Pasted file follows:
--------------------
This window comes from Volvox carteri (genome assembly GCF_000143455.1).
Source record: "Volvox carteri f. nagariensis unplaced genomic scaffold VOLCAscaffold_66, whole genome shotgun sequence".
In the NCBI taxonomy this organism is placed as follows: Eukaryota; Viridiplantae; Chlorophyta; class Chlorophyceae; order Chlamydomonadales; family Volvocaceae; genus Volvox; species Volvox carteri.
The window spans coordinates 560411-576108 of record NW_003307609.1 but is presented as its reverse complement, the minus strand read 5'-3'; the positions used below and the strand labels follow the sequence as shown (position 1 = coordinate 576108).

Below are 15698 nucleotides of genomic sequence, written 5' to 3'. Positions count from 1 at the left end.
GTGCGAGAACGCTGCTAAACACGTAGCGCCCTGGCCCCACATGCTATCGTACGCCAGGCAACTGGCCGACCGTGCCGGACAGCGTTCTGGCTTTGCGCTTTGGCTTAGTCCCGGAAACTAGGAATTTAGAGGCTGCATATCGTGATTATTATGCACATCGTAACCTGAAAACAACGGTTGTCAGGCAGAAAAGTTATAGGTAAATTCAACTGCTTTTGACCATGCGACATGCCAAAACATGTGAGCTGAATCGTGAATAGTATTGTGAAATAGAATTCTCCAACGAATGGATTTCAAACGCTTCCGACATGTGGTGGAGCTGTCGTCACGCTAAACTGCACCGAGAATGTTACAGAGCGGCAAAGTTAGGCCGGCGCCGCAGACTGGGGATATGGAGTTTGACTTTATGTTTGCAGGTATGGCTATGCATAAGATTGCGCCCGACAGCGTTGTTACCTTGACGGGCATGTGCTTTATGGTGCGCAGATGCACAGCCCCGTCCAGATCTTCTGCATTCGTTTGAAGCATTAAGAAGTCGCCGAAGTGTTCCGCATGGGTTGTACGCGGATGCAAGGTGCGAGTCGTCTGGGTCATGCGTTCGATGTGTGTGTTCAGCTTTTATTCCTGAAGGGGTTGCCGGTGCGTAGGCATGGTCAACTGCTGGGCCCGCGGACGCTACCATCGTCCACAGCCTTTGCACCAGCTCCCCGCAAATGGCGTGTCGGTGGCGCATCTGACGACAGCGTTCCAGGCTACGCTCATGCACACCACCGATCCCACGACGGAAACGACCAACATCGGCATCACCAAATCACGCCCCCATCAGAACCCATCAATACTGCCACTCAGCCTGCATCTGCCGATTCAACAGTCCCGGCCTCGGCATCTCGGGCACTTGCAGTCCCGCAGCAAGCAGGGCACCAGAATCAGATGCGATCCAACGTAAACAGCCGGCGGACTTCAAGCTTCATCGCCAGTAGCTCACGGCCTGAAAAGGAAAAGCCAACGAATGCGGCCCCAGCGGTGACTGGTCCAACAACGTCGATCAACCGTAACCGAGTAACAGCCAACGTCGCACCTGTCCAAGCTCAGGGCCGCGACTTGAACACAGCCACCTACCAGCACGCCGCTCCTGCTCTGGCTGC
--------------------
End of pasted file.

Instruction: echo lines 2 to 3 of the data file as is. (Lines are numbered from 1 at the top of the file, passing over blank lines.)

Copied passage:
Source record: "Volvox carteri f. nagariensis unplaced genomic scaffold VOLCAscaffold_66, whole genome shotgun sequence".
In the NCBI taxonomy this organism is placed as follows: Eukaryota; Viridiplantae; Chlorophyta; class Chlorophyceae; order Chlamydomonadales; family Volvocaceae; genus Volvox; species Volvox carteri.